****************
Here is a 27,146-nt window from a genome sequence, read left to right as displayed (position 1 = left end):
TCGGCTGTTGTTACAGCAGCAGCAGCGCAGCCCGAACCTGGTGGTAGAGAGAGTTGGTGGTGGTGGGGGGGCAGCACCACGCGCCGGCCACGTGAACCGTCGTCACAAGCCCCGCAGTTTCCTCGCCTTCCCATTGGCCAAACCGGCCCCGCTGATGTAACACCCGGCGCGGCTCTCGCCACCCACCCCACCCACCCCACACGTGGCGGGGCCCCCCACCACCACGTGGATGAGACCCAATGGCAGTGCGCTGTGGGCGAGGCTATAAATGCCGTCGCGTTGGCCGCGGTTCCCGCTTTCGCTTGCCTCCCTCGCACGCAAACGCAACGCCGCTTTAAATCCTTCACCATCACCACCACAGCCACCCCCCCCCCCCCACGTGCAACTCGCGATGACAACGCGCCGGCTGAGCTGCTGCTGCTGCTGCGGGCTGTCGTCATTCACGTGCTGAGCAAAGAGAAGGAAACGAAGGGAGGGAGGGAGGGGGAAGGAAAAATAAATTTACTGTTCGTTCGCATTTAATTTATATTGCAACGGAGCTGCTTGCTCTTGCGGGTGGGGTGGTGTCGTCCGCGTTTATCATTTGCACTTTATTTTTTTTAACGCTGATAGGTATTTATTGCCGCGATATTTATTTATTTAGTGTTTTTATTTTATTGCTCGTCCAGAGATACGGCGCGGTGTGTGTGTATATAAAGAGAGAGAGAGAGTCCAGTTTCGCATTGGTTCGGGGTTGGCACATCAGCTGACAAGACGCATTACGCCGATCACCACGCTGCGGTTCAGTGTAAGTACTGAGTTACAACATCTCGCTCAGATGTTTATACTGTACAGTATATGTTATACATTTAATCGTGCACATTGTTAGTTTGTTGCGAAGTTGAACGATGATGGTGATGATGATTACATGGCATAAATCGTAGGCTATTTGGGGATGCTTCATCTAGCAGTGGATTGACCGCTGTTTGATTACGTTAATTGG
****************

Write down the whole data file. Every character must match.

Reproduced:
Here is a 27,146-nt window from a genome sequence, read left to right as displayed (position 1 = left end):
TCGGCTGTTGTTACAGCAGCAGCAGCGCAGCCCGAACCTGGTGGTAGAGAGAGTTGGTGGTGGTGGGGGGGCAGCACCACGCGCCGGCCACGTGAACCGTCGTCACAAGCCCCGCAGTTTCCTCGCCTTCCCATTGGCCAAACCGGCCCCGCTGATGTAACACCCGGCGCGGCTCTCGCCACCCACCCCACCCACCCCACACGTGGCGGGGCCCCCCACCACCACGTGGATGAGACCCAATGGCAGTGCGCTGTGGGCGAGGCTATAAATGCCGTCGCGTTGGCCGCGGTTCCCGCTTTCGCTTGCCTCCCTCGCACGCAAACGCAACGCCGCTTTAAATCCTTCACCATCACCACCACAGCCACCCCCCCCCCCCCACGTGCAACTCGCGATGACAACGCGCCGGCTGAGCTGCTGCTGCTGCTGCGGGCTGTCGTCATTCACGTGCTGAGCAAAGAGAAGGAAACGAAGGGAGGGAGGGAGGGGGAAGGAAAAATAAATTTACTGTTCGTTCGCATTTAATTTATATTGCAACGGAGCTGCTTGCTCTTGCGGGTGGGGTGGTGTCGTCCGCGTTTATCATTTGCACTTTATTTTTTTTAACGCTGATAGGTATTTATTGCCGCGATATTTATTTATTTAGTGTTTTTATTTTATTGCTCGTCCAGAGATACGGCGCGGTGTGTGTGTATATAAAGAGAGAGAGAGAGTCCAGTTTCGCATTGGTTCGGGGTTGGCACATCAGCTGACAAGACGCATTACGCCGATCACCACGCTGCGGTTCAGTGTAAGTACTGAGTTACAACATCTCGCTCAGATGTTTATACTGTACAGTATATGTTATACATTTAATCGTGCACATTGTTAGTTTGTTGCGAAGTTGAACGATGATGGTGATGATGATTACATGGCATAAATCGTAGGCTATTTGGGGATGCTTCATCTAGCAGTGGATTGACCGCTGTTTGATTACGTTAATTGG